Part of the Transitions Network program is a series of courses called “Skilling Up for Powering Down”. One of the challenges is convincing people that there is value in preparing for a power-down scenario. If you read the news or watch TV – you’d’ be forgiven for assuming that the world is already well on track to replacing petroleum products with wind power and hybrid vehicles. As my dad, who was in advertising, always said, don’t believe everything you read – or see on TV.
The Techno-Miracle Fallacy
We lived in Newcastle, Australia for about 4 years before moving to the Kootenays, BC. Newcastle is just north of Sydney and the main port for coal extracted from the hunter valley region. Surrounded by mountains of coal waiting to be shipped off to faraway lands stood a lone wind turbine, right by this hype-industrial harbour, built on the profits of fossil fuel extraction. This wind turbine was something of a novelty in a land of coal-fired power plants, it’s turbines eliciting a hypnotic response from drivers distracted by the large white structure towering beside dirty coal tankers and miles of coal handling facilities. This is the irony, a region reliant on the sale of coal to overseas markets and using coal to generate most of it’s electricity had one of the first wind turbines in Australia – with no more development in wind in the following years.
Compared to coal, the level of investment in alternative sources of energy like wind, tidal or wave power is negligible, and for any increase in investment – it requires a shift of money from something else – if you haven’;t noticed, there’s just not a whole lot of money floating around looking for something to do! Technology will be part of the solution, but it is prudent to remember that for thousands of years before the last century, there were no major industrial activities, or a financial sector, or even an industry built around the extraction of materials to create electricity. For most of history, the main efforts of humanity have been on a local scale and have involved the local production of tools, food and goods for personal and community uses as well as for trade with the “outside” world.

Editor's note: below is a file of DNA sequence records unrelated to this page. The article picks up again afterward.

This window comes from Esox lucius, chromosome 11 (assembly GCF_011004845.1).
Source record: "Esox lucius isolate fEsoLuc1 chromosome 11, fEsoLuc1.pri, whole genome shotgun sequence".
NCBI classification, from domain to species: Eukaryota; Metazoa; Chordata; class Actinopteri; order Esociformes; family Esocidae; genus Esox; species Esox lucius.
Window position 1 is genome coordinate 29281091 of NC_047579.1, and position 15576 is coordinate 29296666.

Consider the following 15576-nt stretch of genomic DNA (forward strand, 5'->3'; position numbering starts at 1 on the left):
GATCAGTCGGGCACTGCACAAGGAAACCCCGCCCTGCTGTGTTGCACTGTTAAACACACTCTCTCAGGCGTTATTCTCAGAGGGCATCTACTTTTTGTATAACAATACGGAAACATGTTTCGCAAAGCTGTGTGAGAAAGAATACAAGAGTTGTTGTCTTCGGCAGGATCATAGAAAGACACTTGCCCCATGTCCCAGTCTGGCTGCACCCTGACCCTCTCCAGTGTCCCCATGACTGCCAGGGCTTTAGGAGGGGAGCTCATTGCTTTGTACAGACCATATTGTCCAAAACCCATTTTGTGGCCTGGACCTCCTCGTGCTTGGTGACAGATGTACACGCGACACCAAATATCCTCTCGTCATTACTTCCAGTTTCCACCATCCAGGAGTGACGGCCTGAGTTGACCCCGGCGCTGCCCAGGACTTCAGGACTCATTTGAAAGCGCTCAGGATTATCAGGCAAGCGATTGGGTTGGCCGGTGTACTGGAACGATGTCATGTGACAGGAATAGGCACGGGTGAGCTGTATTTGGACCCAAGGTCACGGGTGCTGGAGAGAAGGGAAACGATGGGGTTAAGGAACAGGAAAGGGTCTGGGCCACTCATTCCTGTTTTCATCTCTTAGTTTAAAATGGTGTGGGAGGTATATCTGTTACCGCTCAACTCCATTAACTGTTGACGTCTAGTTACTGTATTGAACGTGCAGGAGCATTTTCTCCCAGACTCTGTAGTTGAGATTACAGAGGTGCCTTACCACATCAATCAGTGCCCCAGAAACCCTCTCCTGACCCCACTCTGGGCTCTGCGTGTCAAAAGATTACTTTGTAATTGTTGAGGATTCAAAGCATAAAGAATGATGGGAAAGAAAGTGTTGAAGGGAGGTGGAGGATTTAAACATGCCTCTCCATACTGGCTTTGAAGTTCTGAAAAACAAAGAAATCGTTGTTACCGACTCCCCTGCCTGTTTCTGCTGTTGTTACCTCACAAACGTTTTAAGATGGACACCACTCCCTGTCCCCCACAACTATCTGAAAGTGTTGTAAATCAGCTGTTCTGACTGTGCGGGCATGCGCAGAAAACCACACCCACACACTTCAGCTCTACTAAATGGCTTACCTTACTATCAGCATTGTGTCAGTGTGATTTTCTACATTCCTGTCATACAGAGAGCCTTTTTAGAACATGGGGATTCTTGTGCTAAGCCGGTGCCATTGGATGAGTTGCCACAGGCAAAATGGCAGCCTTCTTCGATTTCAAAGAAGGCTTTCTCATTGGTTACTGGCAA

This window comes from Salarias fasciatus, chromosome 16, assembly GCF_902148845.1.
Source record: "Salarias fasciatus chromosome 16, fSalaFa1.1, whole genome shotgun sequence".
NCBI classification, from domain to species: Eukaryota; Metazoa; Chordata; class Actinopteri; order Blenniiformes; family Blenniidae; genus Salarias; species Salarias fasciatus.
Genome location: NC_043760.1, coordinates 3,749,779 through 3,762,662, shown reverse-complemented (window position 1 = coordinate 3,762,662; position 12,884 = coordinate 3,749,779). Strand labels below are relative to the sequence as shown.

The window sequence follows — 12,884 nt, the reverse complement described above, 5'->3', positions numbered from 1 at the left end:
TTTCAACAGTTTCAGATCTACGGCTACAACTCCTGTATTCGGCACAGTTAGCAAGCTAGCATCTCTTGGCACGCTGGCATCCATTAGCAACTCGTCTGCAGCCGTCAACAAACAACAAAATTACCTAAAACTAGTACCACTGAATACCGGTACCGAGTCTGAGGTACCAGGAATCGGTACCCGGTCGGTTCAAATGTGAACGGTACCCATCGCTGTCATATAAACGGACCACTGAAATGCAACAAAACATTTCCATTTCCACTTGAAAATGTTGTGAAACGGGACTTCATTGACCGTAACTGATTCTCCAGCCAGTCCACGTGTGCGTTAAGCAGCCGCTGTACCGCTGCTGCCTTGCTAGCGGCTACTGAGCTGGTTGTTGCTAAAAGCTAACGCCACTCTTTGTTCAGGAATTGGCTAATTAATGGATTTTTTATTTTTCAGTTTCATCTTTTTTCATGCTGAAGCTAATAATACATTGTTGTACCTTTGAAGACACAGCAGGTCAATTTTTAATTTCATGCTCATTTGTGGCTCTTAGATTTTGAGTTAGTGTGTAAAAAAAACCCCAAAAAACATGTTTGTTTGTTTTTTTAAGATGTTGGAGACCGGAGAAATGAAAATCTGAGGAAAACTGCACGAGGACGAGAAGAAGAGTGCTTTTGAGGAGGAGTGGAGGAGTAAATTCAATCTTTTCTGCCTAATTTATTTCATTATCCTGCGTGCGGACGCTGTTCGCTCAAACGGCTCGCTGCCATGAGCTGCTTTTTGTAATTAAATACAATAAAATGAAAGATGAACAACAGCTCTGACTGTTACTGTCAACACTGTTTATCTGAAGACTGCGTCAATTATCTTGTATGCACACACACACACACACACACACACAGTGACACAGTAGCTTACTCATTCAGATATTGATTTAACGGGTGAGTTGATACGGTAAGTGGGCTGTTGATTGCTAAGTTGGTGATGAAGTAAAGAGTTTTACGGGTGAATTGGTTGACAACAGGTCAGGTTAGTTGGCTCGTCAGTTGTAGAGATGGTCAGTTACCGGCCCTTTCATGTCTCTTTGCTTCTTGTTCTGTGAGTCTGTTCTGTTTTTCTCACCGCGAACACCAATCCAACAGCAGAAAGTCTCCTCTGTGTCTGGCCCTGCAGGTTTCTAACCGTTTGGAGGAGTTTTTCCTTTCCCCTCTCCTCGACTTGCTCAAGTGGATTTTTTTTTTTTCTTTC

Reduced dependence on fossil fuels is a key component of combating climate change as well, (for those who don’t get the whole Peak Oil thing). The challenge is whether or not you believe that technology can really “save” us in time – either before the oil and gas runs out, or before climate change can’t be stopped and we face a much warmer future, with all that that entails.
The Transition Handbook offers many suggestions for how communities may make the transition to a lower energy future. If you haven’t read it, I strongly recommend it – and while you are purchasing it, get a couple of copies for your local elected leaders.
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Acknowledging that changes to how we live and operate as a society are the first steps in understanding what is required to make that change. Last week I had a discussion where the group came to the realization that animals may be required again, to perform heavier tasks in transportation or agriculture, and we would need to re-learn the skills of animal care, feeding and breeding. Also, the equipment required for animals, such as bridles and saddles, despite modern materials is still best constructed from metal and leather – again suitable local industries that require a skilling up for sufficient capacity to be sustainable.
Powering down is recognized by groups the world over as a safe means of transitioning away from a fossil-fuel based society. Interestingly, people assume that their level of life satisfaction or health will deteriorate as a result of less energy. I’ve heard it said that people think they will be happier with more goods and income, but, so the theory goes, often when these goods are available, quality of life actually decreases as our time gets wrapped up in paying for the goods through more work, our relationships diminish and society crumbles as individualism flourishes.
Powering Down would require intense community cooperation – this is the scariest part for many people – they don’t know their neighbours… relationships can be tough. If it comes to a survival scenario – i.e. a “Long Emergency”, will we operate as an efficient community? Or will we attempt to survive on our own in the woods, (or the suburbs, as the case may be)?